Tuesday, August 28, 2012

Meet Sara Idacavage!

Sara Idacavage is a standout Amy Flurry intern who went on to work in the New York offices of Daily Candy before landing a job in the sales department at New York magazine. She is a contributor to the Brooklyn blog, FREEwilliamsburg as well as the popular online fashion site, Refinery 29 and I, for one, think her personal blog, The Pop Couture is brilliant!  We asked Sara a few questions on how to strike the right tone in a pitch and what always catches a writer’s eye.

Are one to two paragraphs and a good picture really enough to interest an editor/blogger?
Yes, definitely. If the product grabs my attention with a quick look, I can always ask for more information.
What’s the one thing you want to find in every pitch?
I may start sounding like a broken record, but I can't stress enough how important it is to do your research on a writer/publication to find out why they would specifically be interested in what you are promoting. For example, if someone sees that I've been doing a lot of themed shopping roundups, I would be impressed if they included ideas for what kind of roundups their product would work well in.

The one thing that makes one pitch stand apart from the next?

What’s missing when a pitch is almost there, but not quite?
Sometimes a pitch is just missing the right tone. The product could be great, but if the pitch sounds generic enough to have been sent to a million editors before, chances are it will not make me want to write about it. Again, if someone does their research to determine why I would want to use it for the site/publication I'm writing for, I'm going to be MUCH more likely to go with it.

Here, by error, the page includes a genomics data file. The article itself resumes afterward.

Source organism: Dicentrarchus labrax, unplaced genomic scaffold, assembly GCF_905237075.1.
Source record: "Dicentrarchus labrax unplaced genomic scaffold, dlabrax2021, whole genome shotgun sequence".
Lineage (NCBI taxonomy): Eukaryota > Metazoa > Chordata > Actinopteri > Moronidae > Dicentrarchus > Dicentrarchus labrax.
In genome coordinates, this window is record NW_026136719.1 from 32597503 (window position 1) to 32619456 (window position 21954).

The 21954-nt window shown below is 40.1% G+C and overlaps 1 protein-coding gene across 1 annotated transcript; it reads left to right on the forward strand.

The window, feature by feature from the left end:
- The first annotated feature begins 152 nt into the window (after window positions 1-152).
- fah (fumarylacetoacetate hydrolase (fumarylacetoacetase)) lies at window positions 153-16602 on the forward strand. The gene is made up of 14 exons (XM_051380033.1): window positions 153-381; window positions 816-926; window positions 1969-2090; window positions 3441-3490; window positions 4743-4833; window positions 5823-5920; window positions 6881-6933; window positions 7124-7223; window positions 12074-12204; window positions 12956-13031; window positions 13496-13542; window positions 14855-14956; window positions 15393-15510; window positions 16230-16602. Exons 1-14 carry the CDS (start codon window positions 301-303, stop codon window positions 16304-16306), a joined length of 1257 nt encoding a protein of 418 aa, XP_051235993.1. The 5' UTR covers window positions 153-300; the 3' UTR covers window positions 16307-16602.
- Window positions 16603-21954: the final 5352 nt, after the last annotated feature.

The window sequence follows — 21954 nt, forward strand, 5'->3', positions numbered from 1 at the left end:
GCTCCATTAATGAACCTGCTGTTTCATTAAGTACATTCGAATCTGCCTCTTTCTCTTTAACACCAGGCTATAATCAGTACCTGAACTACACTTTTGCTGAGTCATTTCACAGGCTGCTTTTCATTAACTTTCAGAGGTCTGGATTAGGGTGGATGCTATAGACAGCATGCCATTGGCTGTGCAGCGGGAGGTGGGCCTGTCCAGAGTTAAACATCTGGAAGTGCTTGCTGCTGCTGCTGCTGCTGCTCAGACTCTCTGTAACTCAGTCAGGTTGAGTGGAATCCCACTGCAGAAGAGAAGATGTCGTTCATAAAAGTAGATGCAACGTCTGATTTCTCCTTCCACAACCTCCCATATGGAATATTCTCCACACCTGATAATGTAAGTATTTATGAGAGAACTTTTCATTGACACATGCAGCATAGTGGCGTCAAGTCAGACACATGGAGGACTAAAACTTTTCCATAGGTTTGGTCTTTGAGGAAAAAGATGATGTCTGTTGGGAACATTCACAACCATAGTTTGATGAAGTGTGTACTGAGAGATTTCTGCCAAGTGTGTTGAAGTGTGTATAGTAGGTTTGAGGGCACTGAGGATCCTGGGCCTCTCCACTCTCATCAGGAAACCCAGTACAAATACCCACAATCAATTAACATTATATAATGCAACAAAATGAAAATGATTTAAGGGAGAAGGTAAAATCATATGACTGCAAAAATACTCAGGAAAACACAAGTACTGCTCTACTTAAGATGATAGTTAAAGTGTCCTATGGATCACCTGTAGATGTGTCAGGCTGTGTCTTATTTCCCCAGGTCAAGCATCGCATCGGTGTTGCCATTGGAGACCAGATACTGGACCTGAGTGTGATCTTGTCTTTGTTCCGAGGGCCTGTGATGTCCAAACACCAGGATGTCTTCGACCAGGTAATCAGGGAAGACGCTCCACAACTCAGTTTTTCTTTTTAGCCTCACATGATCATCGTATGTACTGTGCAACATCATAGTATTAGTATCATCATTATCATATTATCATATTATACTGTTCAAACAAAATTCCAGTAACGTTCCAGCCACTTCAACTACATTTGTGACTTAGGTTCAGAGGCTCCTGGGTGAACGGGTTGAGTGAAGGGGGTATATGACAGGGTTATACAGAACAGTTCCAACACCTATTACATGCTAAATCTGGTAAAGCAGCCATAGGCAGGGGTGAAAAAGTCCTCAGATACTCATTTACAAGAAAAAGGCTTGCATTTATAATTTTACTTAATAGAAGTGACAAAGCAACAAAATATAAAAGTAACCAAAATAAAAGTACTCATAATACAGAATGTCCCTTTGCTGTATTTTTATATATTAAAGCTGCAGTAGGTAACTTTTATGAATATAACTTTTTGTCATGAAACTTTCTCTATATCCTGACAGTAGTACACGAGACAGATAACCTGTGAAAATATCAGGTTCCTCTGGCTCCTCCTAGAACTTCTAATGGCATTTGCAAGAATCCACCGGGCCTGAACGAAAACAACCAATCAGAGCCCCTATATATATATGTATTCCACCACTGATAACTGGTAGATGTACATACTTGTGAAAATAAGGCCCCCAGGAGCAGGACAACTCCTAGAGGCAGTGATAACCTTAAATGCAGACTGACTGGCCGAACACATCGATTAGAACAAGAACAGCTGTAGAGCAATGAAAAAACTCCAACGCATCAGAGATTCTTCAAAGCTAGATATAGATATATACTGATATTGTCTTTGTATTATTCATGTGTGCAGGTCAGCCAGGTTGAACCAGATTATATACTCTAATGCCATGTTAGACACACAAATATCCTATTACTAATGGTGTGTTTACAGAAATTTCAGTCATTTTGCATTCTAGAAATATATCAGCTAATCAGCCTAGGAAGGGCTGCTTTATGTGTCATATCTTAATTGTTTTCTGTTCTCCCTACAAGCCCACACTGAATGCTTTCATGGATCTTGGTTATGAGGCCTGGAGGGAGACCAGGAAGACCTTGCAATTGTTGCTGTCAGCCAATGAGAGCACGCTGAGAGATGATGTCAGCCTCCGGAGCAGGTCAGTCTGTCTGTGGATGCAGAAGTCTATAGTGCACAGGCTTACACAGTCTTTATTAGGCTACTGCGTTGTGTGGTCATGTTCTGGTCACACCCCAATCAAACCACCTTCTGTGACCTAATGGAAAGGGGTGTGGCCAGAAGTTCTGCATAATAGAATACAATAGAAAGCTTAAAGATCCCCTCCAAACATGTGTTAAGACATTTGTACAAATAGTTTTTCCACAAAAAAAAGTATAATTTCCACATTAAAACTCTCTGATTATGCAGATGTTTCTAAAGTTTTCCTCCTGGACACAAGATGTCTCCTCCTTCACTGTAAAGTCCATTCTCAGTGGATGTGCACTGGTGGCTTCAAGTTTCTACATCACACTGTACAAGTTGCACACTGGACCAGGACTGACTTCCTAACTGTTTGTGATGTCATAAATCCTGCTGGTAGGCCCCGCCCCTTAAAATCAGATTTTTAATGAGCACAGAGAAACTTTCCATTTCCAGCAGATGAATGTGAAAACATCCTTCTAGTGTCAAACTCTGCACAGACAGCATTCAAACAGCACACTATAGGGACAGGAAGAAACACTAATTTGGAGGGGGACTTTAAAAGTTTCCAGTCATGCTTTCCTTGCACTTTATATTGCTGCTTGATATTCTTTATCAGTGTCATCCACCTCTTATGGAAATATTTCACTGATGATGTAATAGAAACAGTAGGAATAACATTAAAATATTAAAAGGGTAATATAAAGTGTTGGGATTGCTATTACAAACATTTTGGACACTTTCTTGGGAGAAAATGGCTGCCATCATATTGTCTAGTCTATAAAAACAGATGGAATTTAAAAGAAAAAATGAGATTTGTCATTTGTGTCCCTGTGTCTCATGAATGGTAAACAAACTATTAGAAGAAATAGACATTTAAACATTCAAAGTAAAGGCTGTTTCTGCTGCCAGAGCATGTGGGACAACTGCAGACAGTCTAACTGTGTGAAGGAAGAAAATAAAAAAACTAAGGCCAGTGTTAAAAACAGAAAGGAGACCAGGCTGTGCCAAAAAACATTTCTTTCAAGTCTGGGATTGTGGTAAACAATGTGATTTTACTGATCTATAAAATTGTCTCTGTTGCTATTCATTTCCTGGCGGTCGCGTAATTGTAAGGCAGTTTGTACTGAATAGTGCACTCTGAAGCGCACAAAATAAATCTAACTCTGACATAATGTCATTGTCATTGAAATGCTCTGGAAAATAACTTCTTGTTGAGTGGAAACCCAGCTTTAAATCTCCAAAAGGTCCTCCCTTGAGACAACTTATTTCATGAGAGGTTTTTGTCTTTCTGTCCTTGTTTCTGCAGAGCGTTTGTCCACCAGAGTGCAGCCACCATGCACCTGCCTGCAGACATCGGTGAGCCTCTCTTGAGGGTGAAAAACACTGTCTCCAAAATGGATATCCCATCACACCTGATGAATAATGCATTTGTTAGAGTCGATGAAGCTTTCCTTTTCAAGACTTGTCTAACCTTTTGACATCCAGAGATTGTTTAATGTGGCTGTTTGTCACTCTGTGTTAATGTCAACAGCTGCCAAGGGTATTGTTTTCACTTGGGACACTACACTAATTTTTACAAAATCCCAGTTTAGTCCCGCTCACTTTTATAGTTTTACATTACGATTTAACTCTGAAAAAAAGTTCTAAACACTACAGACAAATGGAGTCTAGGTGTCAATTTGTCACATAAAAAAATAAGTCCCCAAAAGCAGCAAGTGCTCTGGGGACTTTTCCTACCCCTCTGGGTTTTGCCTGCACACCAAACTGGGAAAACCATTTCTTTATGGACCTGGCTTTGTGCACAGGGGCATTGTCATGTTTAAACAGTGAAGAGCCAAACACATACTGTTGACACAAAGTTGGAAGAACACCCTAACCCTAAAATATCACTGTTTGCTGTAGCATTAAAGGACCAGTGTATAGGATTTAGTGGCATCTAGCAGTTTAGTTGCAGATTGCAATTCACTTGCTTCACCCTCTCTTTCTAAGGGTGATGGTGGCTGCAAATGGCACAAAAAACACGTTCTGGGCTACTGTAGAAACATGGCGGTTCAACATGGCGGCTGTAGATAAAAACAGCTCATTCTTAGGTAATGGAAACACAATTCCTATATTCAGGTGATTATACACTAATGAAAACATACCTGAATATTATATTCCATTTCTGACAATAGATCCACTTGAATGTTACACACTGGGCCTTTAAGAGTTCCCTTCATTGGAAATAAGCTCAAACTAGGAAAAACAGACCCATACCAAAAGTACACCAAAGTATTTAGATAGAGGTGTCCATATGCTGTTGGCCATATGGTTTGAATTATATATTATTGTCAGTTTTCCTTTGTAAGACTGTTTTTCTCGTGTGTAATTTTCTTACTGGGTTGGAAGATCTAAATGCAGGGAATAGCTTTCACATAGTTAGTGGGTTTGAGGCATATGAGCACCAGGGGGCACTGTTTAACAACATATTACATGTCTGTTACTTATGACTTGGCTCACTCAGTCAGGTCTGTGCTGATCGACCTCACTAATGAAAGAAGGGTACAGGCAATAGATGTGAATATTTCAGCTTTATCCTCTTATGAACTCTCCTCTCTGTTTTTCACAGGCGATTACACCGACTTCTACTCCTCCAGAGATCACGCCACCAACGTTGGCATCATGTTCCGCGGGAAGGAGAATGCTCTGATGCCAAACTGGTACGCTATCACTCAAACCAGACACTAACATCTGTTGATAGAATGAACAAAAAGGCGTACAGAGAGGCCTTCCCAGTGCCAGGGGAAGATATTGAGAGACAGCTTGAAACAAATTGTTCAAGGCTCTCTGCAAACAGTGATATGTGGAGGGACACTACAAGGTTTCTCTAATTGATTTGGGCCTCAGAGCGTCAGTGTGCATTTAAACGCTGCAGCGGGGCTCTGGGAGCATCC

In what ways do publicists, whether in house or large PR groups, develop relationships with editors?
Publicists usually know better than to pitch ideas to the wrong people. If a publicist consistently sends me pitches that are in line with my writing and if they don't get rude if I turn down an idea, I'll probably go back to them whenever I'm searching for material.

What’s the easiest and quickest way to a writer’s heart?
Aside from bringing a great story or angle on an idea to me that has yet to be written up, I can't help but love receiving a thank you note after covering someone. Chances are I'll continue to write about them in the future or recommend their business to my friends. It's always nice to feel appreciated!


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